How to make the most of a hospital trip

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Visits to the hospital can be scary, stressful and frustrating — even before you take into account the illness that brought you or a loved one through the doors. But there are ways to make a midnight trip to the emergency room or a weekslong recovery as fruitful and pleasant as possible.

Be prepared

You can’t predict when you’ll get the flu or sprain an ankle, but if you know you have family members with health issues, having a bag of essentials ready to go can provide some peace of mind. Even before illness strikes, have them write down a list of their allergies, medications and dosages.

Once you’re in the hospital, make sure to wash your hands and use the myriad of hand sanitizer dispensers. “You can’t overdo it,” said Hannah Hatcher, a cardiac nurse and parishioner of St. Raymond of Peñafort Church in Springfield.

If you’re sick or worried about getting sick, “don’t be afraid to wear a mask,” said Anne Wittman, also a St. Raymond parishioner and a nurse in a post-anesthesia care unit. “They will protect you and other people.” Be extra cautious when bringing children to the hospital, and when in doubt, keep them home.

Be an advocate

Being proactive in your care or the care of your loved one makes a huge difference. What’s rote for a doctor is all new for you, so “don’t be afraid to say, ‘Wait a minute, stop what you're doing and explain this to me,’ as we can forget you haven't done this 100 times,” said Wittman.

She recommends writing down questions so that you don’t forget when the doctor is in the room. If you have a long stay, have a notebook to keep track of what happens each day. It’s a good source of information if family members are taking turns at a loved one’s bedside.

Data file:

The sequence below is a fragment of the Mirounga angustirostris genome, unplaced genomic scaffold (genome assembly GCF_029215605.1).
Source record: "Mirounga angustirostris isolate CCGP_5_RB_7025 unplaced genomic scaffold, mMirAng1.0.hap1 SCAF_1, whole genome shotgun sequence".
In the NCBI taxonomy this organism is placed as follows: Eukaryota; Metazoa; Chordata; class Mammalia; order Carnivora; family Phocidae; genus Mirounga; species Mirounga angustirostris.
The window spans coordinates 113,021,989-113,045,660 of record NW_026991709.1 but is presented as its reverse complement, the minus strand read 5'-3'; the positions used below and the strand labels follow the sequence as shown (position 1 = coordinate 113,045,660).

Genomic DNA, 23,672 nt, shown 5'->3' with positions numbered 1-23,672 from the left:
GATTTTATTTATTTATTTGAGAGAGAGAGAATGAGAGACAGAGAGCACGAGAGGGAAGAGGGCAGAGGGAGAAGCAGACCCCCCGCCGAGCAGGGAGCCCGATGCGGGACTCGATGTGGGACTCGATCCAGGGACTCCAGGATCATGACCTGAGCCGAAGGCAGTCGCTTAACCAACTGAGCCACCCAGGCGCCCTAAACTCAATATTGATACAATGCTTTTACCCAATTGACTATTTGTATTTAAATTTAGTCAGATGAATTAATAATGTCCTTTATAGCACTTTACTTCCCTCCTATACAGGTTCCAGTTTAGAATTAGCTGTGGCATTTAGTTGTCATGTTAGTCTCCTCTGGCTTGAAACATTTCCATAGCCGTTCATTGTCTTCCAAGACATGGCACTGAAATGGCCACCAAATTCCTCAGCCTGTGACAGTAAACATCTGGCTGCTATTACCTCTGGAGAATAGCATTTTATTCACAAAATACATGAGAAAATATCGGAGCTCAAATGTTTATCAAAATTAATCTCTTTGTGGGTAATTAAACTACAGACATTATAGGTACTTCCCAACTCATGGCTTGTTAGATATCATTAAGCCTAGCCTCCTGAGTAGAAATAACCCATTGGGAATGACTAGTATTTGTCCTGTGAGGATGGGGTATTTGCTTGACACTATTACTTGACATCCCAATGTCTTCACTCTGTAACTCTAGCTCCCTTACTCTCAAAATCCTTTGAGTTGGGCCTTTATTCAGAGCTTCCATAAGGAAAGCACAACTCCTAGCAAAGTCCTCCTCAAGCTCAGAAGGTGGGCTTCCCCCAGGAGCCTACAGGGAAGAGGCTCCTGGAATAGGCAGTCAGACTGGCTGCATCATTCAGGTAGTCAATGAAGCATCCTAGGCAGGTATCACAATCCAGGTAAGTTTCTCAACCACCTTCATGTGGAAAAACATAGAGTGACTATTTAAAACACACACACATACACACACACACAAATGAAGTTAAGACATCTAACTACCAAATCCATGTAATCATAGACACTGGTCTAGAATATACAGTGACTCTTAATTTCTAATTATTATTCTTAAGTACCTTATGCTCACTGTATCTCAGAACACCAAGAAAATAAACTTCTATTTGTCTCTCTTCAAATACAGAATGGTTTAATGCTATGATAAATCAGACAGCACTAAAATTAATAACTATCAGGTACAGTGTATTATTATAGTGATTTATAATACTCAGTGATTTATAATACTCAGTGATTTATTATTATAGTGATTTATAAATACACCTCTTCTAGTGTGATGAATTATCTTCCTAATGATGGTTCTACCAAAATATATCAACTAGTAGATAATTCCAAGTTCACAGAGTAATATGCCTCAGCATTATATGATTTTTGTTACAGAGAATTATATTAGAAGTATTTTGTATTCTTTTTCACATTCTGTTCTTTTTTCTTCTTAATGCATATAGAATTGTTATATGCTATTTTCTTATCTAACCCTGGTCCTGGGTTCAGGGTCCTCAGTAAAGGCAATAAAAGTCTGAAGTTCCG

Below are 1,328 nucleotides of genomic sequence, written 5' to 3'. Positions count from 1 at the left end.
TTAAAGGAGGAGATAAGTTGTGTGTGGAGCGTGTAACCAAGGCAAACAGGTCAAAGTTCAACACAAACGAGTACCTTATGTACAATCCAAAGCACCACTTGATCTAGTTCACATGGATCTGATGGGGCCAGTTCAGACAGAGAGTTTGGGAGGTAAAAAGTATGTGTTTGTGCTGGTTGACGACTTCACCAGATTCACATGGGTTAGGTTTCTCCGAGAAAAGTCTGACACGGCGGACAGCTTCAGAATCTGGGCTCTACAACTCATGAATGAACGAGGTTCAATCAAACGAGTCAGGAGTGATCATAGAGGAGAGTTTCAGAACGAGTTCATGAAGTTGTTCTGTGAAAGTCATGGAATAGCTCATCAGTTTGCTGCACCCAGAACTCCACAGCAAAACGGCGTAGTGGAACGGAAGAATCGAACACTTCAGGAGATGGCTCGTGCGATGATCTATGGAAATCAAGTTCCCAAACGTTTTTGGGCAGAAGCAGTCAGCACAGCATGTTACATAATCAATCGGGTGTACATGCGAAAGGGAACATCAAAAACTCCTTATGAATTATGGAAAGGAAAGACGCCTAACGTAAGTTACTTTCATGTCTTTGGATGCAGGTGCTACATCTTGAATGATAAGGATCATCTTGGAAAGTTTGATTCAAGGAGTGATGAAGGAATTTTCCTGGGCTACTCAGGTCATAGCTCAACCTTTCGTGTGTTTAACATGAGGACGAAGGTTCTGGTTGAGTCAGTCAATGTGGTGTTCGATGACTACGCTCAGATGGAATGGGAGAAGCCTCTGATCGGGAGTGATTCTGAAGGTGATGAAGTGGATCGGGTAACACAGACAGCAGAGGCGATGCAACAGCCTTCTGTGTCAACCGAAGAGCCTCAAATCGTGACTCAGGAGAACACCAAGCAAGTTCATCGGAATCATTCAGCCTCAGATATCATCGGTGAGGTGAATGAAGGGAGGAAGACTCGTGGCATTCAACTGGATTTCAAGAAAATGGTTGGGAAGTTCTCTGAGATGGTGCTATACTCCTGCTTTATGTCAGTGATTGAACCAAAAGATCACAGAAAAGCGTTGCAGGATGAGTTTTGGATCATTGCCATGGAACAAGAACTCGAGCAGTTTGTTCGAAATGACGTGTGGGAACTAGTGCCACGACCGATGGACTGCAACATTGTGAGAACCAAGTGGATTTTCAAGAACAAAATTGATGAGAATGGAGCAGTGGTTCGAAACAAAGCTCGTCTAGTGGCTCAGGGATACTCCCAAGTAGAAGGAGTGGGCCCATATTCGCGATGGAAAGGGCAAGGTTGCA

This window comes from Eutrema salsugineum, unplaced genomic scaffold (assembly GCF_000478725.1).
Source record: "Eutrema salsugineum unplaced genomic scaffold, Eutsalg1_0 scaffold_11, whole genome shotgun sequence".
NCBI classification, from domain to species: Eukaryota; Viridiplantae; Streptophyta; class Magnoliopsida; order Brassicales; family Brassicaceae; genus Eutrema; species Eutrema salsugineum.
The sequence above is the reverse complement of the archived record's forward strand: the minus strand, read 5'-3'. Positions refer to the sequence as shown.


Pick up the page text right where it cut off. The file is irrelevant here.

“If you have a large family, have a point of contact so everyone in the family is getting the same information,” said Wittman. You may be feeling helpless, but there are things you can do for your loved one — just ask, she said.

If needed, get your primary care doctor involved to help coordinate your care. If you still feel concerned or confused, get a second opinion.

Get comfortable

Even trips to the emergency room can seem to last forever, so it’s best to get comfortable. Bring a phone charger, books, puzzles, crafts or a deck of cards. “(One of my patients) brought in pottery to paint. You can bring in a lot of things you wouldn't think of right away,” said Wittman. Many hospitals have newspapers and magazines available. Copies of the Catholic Herald are available in newspaper boxes at to Virginia Hospital Center in Arlington and Inova Mount Vernon Hospital in Alexandria.

Most units allow patients to bring blankets and pillows from home for a bit of added comfort, and you can decorate rooms with family photos or flowers.

Both caregivers and patients need to eat. If hospital food isn’t to your liking, bring in favorite snacks or meals, which are usually cheaper. “Your nutrition is an important part of this process,” said Hatcher.

Stay connected

Let your far-flung family and friends know how you’re doing via email, social media or online health journals such as CaringBridge. For locals, check the visiting hours and let loved ones know if and when you’d like some company.

If you appreciate the care you receive, let the hospital staff know. Especially if a patient is there for a while, they can become like family, said Wittman, and a kind note goes a long way. “We keep those in our break room and it can help keep you going,” said Hatcher. While the nurses like sweets, something healthy, such as a box of oranges, is also a good option, said Wittman.

You may not be able to get to your parish, but you can still stay close to your faith while in the hospital. Many parishes regularly send Extraordinary Minister of the Eucharist to nearby hospitals. If not, call the hospital chaplain.

“I've had the opportunity to receive Communion with a patient, and it was really cool. It’s nice if I can stay and pray with them,” said Hatcher. Wittman recommends saying a prayer to your guardian angel.

Father Stefan P. Starzynski, chaplain at Inova Fairfax, believes holding onto the faith brings sick, injured and suffering visitors the most peace during a hospital stay. “The happiest people I see are those who are visited by family and friends. Those who have faith in God. Those who see meaning and value in suffering. And those who see God as a healer and hold onto faith in Heaven.”

© Arlington Catholic Herald 2018

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